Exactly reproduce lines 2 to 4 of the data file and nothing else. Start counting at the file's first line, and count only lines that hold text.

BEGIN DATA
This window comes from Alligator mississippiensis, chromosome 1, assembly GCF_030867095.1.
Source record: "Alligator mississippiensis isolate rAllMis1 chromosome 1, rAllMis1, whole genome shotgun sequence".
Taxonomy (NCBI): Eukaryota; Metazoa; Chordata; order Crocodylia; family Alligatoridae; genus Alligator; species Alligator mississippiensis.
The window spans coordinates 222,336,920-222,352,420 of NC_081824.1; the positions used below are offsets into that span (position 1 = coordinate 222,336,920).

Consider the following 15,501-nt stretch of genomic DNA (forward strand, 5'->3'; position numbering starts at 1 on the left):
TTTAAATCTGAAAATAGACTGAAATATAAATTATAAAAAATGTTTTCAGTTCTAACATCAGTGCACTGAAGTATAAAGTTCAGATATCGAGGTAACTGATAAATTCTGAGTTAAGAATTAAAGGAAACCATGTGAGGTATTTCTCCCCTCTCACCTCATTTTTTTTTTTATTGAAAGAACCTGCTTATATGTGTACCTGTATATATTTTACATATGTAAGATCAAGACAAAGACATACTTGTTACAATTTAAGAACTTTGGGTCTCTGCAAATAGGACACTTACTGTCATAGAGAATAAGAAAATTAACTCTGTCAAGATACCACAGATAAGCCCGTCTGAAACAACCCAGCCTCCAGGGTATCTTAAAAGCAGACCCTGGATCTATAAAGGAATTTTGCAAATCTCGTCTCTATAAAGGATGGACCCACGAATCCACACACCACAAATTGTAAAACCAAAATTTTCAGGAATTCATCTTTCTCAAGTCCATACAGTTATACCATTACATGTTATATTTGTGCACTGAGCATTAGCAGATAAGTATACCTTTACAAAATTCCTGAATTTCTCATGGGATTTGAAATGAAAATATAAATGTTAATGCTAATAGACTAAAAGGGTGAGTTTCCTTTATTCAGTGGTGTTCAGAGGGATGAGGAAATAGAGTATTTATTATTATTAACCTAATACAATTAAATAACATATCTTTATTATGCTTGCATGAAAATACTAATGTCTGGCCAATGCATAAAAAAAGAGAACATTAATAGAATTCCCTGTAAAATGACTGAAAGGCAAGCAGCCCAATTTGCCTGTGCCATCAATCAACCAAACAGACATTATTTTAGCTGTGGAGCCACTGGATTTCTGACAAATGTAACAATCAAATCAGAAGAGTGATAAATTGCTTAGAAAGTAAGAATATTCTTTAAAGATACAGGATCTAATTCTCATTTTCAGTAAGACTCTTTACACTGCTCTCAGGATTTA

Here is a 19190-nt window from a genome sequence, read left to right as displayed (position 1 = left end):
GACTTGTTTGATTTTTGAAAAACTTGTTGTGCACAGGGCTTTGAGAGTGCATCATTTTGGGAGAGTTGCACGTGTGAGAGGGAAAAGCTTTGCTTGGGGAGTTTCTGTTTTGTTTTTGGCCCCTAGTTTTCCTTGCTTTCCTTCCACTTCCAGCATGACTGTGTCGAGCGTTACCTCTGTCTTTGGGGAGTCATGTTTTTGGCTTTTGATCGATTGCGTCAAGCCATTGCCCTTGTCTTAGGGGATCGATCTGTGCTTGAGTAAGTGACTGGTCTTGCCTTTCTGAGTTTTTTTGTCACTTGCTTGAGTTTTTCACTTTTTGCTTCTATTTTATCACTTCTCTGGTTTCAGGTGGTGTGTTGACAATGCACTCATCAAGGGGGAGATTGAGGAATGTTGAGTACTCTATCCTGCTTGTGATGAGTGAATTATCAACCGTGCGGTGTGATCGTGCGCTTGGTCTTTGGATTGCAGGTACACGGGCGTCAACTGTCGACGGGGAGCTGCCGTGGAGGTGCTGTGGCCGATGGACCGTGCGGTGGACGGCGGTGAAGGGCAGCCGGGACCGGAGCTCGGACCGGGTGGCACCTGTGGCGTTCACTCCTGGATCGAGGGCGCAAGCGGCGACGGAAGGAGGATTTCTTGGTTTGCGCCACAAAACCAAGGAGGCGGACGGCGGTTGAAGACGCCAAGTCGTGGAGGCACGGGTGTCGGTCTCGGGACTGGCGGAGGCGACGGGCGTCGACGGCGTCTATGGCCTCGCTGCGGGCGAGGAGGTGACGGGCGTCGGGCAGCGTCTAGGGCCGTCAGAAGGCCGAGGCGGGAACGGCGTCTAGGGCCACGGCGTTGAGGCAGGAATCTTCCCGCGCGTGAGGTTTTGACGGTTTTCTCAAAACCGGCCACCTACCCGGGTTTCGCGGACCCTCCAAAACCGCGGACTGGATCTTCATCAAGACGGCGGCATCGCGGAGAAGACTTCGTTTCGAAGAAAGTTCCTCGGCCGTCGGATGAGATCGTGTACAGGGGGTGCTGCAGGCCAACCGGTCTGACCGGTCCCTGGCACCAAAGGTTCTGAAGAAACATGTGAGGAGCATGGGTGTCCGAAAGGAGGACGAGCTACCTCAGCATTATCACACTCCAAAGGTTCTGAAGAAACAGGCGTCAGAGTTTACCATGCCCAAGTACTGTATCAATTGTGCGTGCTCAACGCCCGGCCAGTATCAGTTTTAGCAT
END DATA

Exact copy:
Source record: "Alligator mississippiensis isolate rAllMis1 chromosome 1, rAllMis1, whole genome shotgun sequence".
Taxonomy (NCBI): Eukaryota; Metazoa; Chordata; order Crocodylia; family Alligatoridae; genus Alligator; species Alligator mississippiensis.
The window spans coordinates 222,336,920-222,352,420 of NC_081824.1; the positions used below are offsets into that span (position 1 = coordinate 222,336,920).